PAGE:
Under U.S. law, federal agencies are allowed to pay above and beyond normal salary rates for would-be employees who are extraordinarily talented, especially in the fields of science and technology. So-called Critical Position Pay Authority was used, for example, to bump the 2011 salary of the director of the National Institutes of Health -- a geneticist who is both a best-selling author and winner of the Presidential Medal of Freedom -- from $155,000 to just shy of $200,000.
A recent report by the Institute for Defense Analyses examines why CCPA isn't used more often. Created by Congress in 1990, the authority was meant to address a worrisome and widening gap between federal and private sector salaries that was seen as an obstacle to creating a healthy federal science and technology workforce. Researchers at IDA, under a contract with the White House Office of Science and Technology Policy, examined data from 2011, the last year numbers were available.
The law today provides for 800 job slots eligible for higher pay because they are deemed essential to "the accomplishment of an important agency mission," as the U.S. Office of Personnel Management describes it.
Of those 800 eligible slots for federal employees with "extremely high level[s] of expertise," finds the researchers, just three were being used. In the nearly quarter century since critical position pay was established government-wide, in fact, it has been used by just eight agencies for a total of 34 times.
Why is the authority to upgrade federal salaries commensurate with technological and scientific expertise being tapped so rarely? "The most likely reasons why CPPA is not being used more often by agencies," reads the report, "are a lack of knowledge and training among human capital officials and hiring managers regarding the CPPA, restrictions of the current regulatory framework, the availability of alternative pay authorities, and agency cultures that impede its use."
Federal hiring managers have other ways of increasing base pay for highly-desired workers, but the CPPA is a particularly powerful tool. It provides a base pay cap of $201,700, as of this March, while the next highest federal government-wide pay rate for scientific or professional positions is $181,500. While those rates are not, for many positions, comparable to what a highly-skilled employee might receive in the private sector, the added salary does provide a bit of extra incentive for those considering public service.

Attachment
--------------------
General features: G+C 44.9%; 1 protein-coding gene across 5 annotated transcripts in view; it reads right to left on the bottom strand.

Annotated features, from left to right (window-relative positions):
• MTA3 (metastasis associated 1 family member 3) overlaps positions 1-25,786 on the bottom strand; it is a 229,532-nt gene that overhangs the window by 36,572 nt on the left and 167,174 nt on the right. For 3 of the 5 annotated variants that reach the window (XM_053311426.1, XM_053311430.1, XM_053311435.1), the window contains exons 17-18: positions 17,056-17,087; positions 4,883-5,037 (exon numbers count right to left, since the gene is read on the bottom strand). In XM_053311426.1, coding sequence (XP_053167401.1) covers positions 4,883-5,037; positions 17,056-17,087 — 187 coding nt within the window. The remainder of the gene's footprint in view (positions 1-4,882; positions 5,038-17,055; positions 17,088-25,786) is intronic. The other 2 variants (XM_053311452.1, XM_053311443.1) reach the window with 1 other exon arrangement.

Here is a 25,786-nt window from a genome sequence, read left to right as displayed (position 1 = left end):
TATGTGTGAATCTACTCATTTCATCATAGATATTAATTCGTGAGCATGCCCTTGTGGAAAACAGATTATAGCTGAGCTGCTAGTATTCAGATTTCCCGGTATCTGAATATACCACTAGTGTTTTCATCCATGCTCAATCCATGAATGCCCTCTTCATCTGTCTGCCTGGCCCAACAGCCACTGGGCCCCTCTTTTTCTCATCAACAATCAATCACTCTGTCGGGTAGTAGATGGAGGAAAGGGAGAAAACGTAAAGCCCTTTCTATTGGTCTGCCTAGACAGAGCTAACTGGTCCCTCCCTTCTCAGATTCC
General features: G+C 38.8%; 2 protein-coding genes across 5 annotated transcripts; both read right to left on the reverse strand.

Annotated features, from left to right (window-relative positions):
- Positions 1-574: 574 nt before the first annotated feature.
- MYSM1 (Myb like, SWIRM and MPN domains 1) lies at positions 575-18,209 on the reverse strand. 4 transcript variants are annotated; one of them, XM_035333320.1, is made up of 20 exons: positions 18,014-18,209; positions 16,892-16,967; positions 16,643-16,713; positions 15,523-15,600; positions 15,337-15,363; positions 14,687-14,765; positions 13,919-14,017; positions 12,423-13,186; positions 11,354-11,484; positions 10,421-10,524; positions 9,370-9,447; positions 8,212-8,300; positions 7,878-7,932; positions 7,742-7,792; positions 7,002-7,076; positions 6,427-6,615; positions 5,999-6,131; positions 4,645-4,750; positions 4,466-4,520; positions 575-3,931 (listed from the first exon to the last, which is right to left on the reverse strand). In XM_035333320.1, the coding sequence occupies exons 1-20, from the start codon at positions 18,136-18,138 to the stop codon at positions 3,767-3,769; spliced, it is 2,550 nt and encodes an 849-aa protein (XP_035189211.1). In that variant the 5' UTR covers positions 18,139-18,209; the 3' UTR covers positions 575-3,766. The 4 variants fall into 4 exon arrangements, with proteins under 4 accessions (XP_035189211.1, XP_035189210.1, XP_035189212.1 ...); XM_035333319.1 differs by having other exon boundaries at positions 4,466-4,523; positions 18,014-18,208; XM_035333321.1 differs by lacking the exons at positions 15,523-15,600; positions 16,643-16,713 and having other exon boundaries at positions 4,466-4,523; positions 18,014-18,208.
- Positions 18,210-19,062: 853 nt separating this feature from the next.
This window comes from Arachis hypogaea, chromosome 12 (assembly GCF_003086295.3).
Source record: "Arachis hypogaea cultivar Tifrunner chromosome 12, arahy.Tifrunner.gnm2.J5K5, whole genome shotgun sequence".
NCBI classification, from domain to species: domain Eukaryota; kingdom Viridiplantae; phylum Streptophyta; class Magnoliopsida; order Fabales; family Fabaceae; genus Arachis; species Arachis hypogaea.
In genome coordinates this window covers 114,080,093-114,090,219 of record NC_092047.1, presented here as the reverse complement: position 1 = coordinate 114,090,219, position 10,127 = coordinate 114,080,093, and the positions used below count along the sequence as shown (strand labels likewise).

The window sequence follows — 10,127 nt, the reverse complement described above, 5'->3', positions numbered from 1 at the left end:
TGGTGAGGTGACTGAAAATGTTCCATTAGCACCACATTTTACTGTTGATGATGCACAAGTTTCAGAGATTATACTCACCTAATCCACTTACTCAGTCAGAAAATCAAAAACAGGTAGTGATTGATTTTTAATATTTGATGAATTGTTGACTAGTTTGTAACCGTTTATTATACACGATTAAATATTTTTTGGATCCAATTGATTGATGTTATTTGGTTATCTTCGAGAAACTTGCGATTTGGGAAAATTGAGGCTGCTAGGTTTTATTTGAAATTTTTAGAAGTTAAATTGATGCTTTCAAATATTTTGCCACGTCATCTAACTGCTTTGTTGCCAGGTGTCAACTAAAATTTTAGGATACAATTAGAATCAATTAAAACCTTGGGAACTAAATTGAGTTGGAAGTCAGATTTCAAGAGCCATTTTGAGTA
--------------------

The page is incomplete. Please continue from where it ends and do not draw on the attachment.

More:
IDA found that the number of times the critical pay authority has been used in the last two-plus decades is even less impressive than it might appear at first -- some 70 percent of those 34 uses were by the FBI alone.
Other agencies have dipped their toes into the CPPA pool but have stopped short of actually using the authority. The report cites the National Security Agency, which explored making use of the tool for the hiring of three jobs, for which "no more than two dozen individuals nationwide might be suitable candidates." Those jobs were were the Chief Technology Officer, the Chief Information Officer, and the Director of Research for the NSA. But in the end, finds the report, the agency opted to hire internally, choosing candidates who were "willing to accept the positions' 'normal' salary levels."
In 2011, the researchers found, the Critical Position Pay Authority was used to pay a premium for three jobs in government: in addition to the directorship of the NIH, the administrator of the Transportation Security Administration and the role of senior actuary for health programs at the U.S. Office of Personnel Management.
Some hiring managers, the report found, find that other special salary incentives are a bit easier to use than the oft-confusing CPPA process. Federal hiring personnel were particularly unclear as to whether they must first actively recruit candidates at the normal base pay rate before they might justify to the Office of Personnel Management their request for the boosted salary authority. And they worry that asking for the authority might slow down the already-slow federal hiring process. But the IDA report found one additional reason that agencies not using critical pay authority, one that suggests it will take more than clarified guidance to increase the tool's adoption. The researchers quote one hiring manager on why his or her agency errs on the side of not asking for higher pay rates:
"[Our agency] is reticent to use the authority since we are generally very risk averse to using authorities that could later put [the agency] in a bad light. Incidents in the past have hindered our ability to use certain authorities, for instance, [sic] hiring bonuses were published and that became negatively viewed by the agency."
As the federal government works to expand its ranks of technologists, it's worth keeping in mind that at least some of the mechanisms for doing that are already in place, even if they're not very well known. But that might change. In May, Katherine Archuleta, the director of the Office of Personnel Management testified before Congress that, "Agencies have a number of existing pay and leave flexibilities at their disposal that can be used to recruit and retain cyber personnel," adding, "OPM is ready to work with agencies to consider providing special rates or critical position pay."